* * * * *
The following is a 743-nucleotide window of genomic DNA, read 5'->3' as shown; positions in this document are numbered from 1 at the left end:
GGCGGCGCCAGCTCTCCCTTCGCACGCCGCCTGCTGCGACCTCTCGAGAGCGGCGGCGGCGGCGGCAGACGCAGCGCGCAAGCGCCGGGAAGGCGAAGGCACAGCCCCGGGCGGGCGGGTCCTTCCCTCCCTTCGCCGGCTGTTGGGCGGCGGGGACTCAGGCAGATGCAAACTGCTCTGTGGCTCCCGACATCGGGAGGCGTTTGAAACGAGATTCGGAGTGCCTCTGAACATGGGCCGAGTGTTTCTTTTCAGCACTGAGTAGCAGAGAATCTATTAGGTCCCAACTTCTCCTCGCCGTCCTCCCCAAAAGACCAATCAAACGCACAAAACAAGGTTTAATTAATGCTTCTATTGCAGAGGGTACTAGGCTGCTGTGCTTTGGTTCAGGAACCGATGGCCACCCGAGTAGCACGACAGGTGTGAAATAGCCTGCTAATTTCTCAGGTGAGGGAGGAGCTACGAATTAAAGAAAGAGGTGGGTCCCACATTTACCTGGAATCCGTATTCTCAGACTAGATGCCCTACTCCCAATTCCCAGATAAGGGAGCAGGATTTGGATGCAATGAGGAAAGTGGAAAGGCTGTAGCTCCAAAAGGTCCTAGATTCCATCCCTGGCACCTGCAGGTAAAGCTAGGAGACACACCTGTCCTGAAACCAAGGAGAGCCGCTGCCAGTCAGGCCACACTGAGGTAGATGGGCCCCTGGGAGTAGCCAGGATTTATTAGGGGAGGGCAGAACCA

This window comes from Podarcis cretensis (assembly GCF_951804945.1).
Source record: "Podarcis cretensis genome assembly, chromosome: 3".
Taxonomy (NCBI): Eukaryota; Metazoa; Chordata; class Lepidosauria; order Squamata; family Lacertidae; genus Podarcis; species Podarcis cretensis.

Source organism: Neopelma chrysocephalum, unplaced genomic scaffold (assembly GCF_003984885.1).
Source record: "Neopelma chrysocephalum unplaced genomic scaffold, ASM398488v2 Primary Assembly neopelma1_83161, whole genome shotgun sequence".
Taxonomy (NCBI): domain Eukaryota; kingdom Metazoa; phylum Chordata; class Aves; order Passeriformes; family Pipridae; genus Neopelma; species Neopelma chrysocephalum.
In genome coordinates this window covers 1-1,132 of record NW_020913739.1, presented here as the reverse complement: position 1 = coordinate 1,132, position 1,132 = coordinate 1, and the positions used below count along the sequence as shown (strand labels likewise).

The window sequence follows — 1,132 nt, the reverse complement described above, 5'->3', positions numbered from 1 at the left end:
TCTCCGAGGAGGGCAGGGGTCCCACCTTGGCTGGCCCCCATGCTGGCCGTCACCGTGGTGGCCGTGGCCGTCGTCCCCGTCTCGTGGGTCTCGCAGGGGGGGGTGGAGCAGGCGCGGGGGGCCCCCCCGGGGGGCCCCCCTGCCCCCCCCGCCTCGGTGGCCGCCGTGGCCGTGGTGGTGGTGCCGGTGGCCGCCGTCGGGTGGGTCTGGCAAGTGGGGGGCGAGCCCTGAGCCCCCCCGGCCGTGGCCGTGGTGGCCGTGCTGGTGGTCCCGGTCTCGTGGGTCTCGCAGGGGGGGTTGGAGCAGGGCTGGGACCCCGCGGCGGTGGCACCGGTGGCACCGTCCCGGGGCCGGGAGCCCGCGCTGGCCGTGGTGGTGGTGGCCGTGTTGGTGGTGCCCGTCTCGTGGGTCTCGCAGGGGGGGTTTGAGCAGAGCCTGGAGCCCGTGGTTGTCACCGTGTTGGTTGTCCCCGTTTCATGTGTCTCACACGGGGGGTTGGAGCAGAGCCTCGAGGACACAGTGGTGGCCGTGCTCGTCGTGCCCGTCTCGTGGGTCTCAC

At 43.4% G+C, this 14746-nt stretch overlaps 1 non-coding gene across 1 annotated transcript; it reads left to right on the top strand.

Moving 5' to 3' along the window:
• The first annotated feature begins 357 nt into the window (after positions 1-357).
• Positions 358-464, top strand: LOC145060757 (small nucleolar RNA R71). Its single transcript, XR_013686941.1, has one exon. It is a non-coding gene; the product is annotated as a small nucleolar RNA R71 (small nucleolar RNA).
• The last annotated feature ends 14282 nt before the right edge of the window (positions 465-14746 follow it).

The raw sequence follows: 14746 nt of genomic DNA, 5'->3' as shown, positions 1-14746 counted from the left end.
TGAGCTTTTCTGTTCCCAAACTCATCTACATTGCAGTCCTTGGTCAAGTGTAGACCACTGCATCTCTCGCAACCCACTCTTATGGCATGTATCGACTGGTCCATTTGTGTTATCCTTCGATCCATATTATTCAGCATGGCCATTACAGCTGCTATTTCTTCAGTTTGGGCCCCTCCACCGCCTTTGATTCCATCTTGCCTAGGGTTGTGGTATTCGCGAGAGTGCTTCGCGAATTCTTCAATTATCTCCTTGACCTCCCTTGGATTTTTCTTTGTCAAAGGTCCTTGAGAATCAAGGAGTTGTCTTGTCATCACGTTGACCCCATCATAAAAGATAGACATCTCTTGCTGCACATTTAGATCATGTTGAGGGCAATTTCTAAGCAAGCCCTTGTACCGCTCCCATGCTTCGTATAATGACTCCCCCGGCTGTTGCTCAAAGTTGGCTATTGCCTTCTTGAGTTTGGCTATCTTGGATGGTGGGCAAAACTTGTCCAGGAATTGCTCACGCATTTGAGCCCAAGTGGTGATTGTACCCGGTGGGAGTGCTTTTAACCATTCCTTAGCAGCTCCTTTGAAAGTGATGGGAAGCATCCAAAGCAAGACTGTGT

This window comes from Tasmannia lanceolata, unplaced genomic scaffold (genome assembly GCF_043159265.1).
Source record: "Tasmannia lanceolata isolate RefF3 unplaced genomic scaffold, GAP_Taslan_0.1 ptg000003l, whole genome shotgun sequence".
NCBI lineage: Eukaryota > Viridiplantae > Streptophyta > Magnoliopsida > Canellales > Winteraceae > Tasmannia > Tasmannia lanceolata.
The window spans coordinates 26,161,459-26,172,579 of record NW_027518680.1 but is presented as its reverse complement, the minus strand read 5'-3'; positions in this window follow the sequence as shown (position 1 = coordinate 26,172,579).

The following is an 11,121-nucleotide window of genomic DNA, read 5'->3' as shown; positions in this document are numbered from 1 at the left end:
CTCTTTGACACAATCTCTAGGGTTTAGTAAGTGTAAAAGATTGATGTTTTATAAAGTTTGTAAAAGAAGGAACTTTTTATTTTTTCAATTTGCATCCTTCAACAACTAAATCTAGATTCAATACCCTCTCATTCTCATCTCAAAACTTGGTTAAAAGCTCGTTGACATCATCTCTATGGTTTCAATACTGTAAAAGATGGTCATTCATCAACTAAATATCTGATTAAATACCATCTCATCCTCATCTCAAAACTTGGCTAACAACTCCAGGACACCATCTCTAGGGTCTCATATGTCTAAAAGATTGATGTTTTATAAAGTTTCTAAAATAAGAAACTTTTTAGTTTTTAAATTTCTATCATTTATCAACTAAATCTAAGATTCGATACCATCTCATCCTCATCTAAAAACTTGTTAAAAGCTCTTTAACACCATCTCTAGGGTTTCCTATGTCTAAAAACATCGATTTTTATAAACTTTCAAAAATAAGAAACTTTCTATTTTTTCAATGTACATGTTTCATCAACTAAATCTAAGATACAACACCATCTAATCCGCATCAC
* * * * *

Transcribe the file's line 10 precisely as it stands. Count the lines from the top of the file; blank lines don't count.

The window sequence follows — 1,132 nt, the reverse complement described above, 5'->3', positions numbered from 1 at the left end: